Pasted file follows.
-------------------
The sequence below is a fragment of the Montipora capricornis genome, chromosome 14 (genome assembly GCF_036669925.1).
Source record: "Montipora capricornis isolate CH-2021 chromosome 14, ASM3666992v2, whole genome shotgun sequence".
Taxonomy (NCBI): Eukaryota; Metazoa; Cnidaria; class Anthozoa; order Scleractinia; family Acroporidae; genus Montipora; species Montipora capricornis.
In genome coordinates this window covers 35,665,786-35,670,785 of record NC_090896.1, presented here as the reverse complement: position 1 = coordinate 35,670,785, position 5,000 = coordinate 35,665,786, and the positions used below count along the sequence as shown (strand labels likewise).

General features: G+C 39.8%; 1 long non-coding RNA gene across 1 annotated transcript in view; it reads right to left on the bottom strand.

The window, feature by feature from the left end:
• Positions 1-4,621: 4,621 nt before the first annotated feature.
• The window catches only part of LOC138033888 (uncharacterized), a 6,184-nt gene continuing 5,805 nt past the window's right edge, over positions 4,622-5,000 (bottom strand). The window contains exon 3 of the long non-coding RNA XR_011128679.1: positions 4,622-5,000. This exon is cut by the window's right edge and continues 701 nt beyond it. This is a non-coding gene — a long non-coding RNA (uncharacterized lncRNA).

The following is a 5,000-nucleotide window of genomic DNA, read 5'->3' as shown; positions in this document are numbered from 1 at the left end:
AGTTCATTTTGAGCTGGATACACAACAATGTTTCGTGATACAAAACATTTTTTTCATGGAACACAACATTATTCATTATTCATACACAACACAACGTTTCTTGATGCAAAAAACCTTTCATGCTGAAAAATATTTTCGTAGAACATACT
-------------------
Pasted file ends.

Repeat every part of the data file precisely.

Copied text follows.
The sequence below is a fragment of the Montipora capricornis genome, chromosome 14 (genome assembly GCF_036669925.1).
Source record: "Montipora capricornis isolate CH-2021 chromosome 14, ASM3666992v2, whole genome shotgun sequence".
Taxonomy (NCBI): Eukaryota; Metazoa; Cnidaria; class Anthozoa; order Scleractinia; family Acroporidae; genus Montipora; species Montipora capricornis.
In genome coordinates this window covers 35,665,786-35,670,785 of record NC_090896.1, presented here as the reverse complement: position 1 = coordinate 35,670,785, position 5,000 = coordinate 35,665,786, and the positions used below count along the sequence as shown (strand labels likewise).

General features: G+C 39.8%; 1 long non-coding RNA gene across 1 annotated transcript in view; it reads right to left on the bottom strand.

The window, feature by feature from the left end:
• Positions 1-4,621: 4,621 nt before the first annotated feature.
• The window catches only part of LOC138033888 (uncharacterized), a 6,184-nt gene continuing 5,805 nt past the window's right edge, over positions 4,622-5,000 (bottom strand). The window contains exon 3 of the long non-coding RNA XR_011128679.1: positions 4,622-5,000. This exon is cut by the window's right edge and continues 701 nt beyond it. This is a non-coding gene — a long non-coding RNA (uncharacterized lncRNA).

The following is a 5,000-nucleotide window of genomic DNA, read 5'->3' as shown; positions in this document are numbered from 1 at the left end:
AGTTCATTTTGAGCTGGATACACAACAATGTTTCGTGATACAAAACATTTTTTTCATGGAACACAACATTATTCATTATTCATACACAACACAACGTTTCTTGATGCAAAAAACCTTTCATGCTGAAAAATATTTTCGTAGAACATACT